reply to post by Corruption Exposed
No problem. All I see is a humanitarian contingency plan put in place as would any other nation with vessels in the region. For the Russian Chiefs of
Staff it is all good publicity for the Russian Navy. The vessels were on work-up in the area and have to wait for the Egyptians to let them pass
through the Suez.
I expect that all the vessels will transit the Suez possibly on schedule?
I've looked back my records and the Black Sea Fleet Tanker, Ivan Bubnov, is following the same routine before transit to the Gulf of Aden.
This is from 25th APRIL 2012
. The Russian Navy Tanker is hove to at the same location as today.
From the Morse transmission on 25th April 2012
12464 RCV DE RCJG 25121 99316 10323 22200 @ 1203 UTC
31.6N 32.3E Hove to
Russian Navy media report from April 2012
on the last Gulf of Aden deployment for tanker Ivan Bubnov.
Black Sea Fleet (BSF) large seagoing replenishment tanker Ivan Bubnov has successfully passed the straits and entered the Mediterranean Sea with
the view to reach the Gulf of Aden. The tanker's task is to maintain activities of Russian Navy's counter-piracy task unit deployed to the region.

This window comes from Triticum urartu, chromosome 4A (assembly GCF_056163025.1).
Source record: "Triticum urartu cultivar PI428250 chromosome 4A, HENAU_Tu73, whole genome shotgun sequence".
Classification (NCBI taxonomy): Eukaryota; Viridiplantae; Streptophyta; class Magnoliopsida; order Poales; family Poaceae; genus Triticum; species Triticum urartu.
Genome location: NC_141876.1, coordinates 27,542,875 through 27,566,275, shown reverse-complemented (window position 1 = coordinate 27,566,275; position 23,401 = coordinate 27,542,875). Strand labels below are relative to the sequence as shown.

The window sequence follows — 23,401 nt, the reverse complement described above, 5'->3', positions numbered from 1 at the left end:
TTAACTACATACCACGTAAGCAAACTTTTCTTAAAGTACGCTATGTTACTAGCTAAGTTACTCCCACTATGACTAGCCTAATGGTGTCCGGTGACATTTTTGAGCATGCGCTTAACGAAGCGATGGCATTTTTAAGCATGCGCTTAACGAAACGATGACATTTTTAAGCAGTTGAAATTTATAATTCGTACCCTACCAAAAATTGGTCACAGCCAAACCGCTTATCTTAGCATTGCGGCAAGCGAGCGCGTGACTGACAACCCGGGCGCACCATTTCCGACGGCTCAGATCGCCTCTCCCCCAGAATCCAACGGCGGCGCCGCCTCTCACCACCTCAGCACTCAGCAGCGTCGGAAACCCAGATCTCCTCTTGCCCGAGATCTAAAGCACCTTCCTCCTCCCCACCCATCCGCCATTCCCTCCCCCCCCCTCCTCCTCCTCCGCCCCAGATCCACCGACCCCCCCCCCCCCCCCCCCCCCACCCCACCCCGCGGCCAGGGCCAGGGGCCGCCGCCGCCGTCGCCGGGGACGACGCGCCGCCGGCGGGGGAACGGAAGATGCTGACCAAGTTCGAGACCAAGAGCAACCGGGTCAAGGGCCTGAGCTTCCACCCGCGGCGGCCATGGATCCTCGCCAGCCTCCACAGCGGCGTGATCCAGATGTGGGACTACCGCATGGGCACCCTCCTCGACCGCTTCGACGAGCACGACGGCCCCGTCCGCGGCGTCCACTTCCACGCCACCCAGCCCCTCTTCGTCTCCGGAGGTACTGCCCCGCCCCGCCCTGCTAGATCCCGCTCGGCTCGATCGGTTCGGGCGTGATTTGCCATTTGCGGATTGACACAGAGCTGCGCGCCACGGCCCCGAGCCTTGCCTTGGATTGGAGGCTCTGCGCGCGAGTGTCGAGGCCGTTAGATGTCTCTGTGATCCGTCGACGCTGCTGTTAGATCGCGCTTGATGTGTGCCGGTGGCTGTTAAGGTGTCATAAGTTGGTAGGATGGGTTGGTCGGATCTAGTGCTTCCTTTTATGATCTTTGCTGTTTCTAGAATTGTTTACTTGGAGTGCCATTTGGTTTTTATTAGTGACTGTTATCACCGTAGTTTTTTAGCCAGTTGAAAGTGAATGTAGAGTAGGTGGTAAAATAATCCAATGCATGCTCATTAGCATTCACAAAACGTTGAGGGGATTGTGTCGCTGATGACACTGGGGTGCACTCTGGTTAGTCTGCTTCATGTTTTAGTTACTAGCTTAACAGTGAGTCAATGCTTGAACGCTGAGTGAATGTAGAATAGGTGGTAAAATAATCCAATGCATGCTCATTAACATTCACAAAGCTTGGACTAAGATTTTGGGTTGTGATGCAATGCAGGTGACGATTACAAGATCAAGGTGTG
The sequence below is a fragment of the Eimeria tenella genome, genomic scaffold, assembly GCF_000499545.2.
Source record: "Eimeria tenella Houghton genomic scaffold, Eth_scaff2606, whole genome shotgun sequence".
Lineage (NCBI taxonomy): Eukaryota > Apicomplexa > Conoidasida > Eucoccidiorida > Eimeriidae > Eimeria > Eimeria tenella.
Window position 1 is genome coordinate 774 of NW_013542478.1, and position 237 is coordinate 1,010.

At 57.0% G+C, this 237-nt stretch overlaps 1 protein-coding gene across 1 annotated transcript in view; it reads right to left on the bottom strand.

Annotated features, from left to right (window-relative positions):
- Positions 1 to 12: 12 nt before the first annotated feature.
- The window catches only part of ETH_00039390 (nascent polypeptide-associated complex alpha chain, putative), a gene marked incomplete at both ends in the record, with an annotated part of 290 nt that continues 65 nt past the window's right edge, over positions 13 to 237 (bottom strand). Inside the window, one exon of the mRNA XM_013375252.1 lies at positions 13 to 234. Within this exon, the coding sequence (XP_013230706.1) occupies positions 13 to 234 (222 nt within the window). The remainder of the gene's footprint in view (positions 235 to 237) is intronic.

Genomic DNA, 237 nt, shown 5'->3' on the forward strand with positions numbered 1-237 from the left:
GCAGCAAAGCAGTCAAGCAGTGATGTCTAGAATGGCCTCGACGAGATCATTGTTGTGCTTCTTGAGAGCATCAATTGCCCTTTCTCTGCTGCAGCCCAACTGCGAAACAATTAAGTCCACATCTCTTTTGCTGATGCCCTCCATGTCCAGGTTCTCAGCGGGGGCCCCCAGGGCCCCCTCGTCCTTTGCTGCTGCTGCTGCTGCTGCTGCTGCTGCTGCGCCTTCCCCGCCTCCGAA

BSF marine unit is on board to protect the ship when passing straits and at anchorage. Seagoing tug MB-304 recently left Sevastopol and soon will join
Ivan Bubnov in the Mediterranean to accomplish analogous tasks.
Link from April 2012
The international weather Morse transmissions will cease as the transit of the Suez Canal takes place. The area from the Red Sea onwards is far too
dangerous to openly transmit weather with positional information. The Russians will also not let the tanker or any other auxiliary vessel transit on
its own so when the Morse Code international weather stops it is an likely that one of the warships if not all will be in transit together.